Plants growing on dry walls penetrate their roots deeper and deeper into the plaster between the two rows of bricks and exploit as much of the moisture as they can. Such cases are more visible during rainy seasons. But to my surprise I have seen that while many plants get vanished after rains, some still stand growing happily, extending their branches in all useful directions to capture maximum quantum of sunlight, bearing flowers to attract most of the greedy insects to collect nectar out of them, and some even bearing fruits in view of dispersing their seeds to keep up some or the other law of nature, almost very religiously or “Very cleverly”- if you wish to say.

Haven’t you seen peepal trees growing on walls of some old buildings in many cities of India? You may wonder for sometime about why these trees haven’t been uprooted by the owners of respective buildings as trees growing in these conditions damage the building considerably and create very awkward scenes. You might have seen banyan trees also growing in more or less similar fashion and style. Roots of banyan remain so powerful that they can penetrate into a hard brick wall through its tough plaster or can creep up to many meters while remaining attached to the wall surface. These moisture seekers often create amazing scenes for strangers who often do not become able to trace the origin of these roots.
Some ferns like the general ferns that grow on the floor of a forest under shady conditions develop roots that wander upto lond distances in search of moisture and nutrients. If by chance they donot get these, they give birth to a new plant when in cintact with good soil, moisture and nutrients.Here is a fern grown in a pot.Though there is plastered floor all around, it is sending its wandering roots even on the well plastered floor.In this case too, we have no record of the presence of any symbiotic bacteria in roots.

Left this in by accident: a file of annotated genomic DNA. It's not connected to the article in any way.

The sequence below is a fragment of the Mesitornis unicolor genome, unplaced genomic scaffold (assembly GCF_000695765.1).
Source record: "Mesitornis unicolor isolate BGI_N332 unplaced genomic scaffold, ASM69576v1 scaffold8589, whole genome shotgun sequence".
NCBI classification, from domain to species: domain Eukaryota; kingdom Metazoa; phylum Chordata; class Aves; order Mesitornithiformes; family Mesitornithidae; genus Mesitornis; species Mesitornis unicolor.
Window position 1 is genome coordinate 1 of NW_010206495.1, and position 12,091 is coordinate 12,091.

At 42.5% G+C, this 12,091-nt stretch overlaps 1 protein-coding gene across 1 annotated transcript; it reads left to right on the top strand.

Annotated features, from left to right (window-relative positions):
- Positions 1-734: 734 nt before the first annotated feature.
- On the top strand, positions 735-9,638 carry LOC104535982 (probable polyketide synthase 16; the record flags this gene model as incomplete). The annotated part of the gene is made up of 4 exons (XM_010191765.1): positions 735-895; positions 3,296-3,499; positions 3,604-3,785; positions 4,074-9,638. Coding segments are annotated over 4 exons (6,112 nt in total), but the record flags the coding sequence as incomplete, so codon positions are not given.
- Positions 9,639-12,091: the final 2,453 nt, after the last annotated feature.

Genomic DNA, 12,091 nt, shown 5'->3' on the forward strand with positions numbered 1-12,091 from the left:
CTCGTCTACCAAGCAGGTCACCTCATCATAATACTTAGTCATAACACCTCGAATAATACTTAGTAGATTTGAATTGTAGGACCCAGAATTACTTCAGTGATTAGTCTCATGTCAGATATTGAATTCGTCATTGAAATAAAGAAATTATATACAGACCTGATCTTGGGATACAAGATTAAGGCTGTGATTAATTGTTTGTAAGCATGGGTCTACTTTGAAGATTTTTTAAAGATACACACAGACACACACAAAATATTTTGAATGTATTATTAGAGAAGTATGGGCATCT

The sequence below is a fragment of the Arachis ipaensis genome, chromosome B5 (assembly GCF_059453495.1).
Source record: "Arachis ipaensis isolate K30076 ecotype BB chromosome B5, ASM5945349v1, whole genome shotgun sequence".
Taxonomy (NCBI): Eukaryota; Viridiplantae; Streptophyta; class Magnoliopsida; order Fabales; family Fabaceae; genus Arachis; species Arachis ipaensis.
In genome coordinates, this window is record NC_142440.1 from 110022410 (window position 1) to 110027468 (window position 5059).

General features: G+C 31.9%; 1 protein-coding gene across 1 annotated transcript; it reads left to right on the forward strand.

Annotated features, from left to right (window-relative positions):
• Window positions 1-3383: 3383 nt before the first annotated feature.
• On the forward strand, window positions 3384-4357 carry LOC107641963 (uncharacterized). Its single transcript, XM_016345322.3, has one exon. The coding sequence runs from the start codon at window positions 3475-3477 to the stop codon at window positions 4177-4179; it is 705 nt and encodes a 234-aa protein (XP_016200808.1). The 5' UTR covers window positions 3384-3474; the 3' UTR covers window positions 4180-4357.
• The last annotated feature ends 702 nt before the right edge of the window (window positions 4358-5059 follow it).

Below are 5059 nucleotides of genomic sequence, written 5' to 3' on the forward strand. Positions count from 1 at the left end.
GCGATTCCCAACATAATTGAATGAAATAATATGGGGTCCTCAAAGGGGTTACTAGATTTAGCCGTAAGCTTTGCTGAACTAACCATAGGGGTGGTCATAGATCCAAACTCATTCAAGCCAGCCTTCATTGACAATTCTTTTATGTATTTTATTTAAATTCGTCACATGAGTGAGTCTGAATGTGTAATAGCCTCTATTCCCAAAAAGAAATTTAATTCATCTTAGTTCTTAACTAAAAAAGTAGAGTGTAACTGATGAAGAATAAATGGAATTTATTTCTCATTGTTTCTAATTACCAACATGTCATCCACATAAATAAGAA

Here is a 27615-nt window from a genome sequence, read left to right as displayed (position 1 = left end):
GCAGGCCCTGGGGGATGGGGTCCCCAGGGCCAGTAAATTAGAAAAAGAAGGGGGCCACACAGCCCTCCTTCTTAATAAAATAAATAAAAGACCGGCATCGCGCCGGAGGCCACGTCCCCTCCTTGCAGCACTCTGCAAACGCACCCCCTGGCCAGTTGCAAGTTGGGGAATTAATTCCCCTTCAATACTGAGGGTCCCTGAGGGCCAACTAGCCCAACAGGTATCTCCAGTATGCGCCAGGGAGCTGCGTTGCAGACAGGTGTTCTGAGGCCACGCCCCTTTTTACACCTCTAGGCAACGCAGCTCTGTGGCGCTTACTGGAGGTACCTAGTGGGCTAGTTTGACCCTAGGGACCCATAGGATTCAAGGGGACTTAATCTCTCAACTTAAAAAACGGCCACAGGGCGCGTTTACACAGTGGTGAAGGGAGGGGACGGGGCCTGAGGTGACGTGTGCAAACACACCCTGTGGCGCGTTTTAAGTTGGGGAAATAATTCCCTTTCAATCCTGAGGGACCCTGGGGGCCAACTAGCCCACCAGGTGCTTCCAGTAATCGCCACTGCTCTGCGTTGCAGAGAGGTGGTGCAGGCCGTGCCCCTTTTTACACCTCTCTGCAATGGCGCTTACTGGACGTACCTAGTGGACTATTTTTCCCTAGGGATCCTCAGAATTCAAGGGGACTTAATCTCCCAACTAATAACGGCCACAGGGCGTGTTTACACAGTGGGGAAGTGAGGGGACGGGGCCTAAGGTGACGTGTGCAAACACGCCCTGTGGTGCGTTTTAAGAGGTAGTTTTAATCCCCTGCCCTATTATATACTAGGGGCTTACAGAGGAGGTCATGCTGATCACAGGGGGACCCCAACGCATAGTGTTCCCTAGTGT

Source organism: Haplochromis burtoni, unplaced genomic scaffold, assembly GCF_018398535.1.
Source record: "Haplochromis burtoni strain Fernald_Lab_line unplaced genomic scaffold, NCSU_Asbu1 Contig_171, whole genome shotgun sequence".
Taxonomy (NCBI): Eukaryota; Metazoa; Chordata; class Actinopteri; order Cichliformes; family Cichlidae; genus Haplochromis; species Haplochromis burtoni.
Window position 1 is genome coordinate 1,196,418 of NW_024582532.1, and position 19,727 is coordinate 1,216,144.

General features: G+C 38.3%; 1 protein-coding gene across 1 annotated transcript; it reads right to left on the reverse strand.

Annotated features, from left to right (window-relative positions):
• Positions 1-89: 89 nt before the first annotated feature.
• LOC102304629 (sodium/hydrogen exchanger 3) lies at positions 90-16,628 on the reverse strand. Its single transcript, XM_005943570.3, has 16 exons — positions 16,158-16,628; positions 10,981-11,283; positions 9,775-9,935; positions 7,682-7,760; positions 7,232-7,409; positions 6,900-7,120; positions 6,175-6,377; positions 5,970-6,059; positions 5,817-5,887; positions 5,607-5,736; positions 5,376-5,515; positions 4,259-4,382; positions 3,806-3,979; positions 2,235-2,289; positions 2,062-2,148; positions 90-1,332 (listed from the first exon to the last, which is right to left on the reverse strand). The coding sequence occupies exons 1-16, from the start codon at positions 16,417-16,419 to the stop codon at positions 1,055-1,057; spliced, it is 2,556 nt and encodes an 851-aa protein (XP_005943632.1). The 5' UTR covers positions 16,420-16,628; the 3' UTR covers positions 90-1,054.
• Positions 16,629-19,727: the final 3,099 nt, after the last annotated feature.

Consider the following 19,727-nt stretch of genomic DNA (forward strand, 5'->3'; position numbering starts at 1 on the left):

Wandering roots of fern

We can regard peepal a saprophytic plant as it often grows on some dead portion of an old tree that was living sometimes ago, or whose remains are still existing inside the soil. What ever the case may be, it is true that its roots remain powerful enough to remain alive for years and to suck moisture and nutrients from even a hardest substratum.Many times when this plant is cut with a portion of root remaining inside, it again grows in the next rainy season and develops itself as an evergreen tree.Such trees a potential problems for our historial monuments and buildings of residential, official or religious importance.Here in this case too we don't have any research record of the presence of any symbiotic bacteria inside the roots of a peepal tree.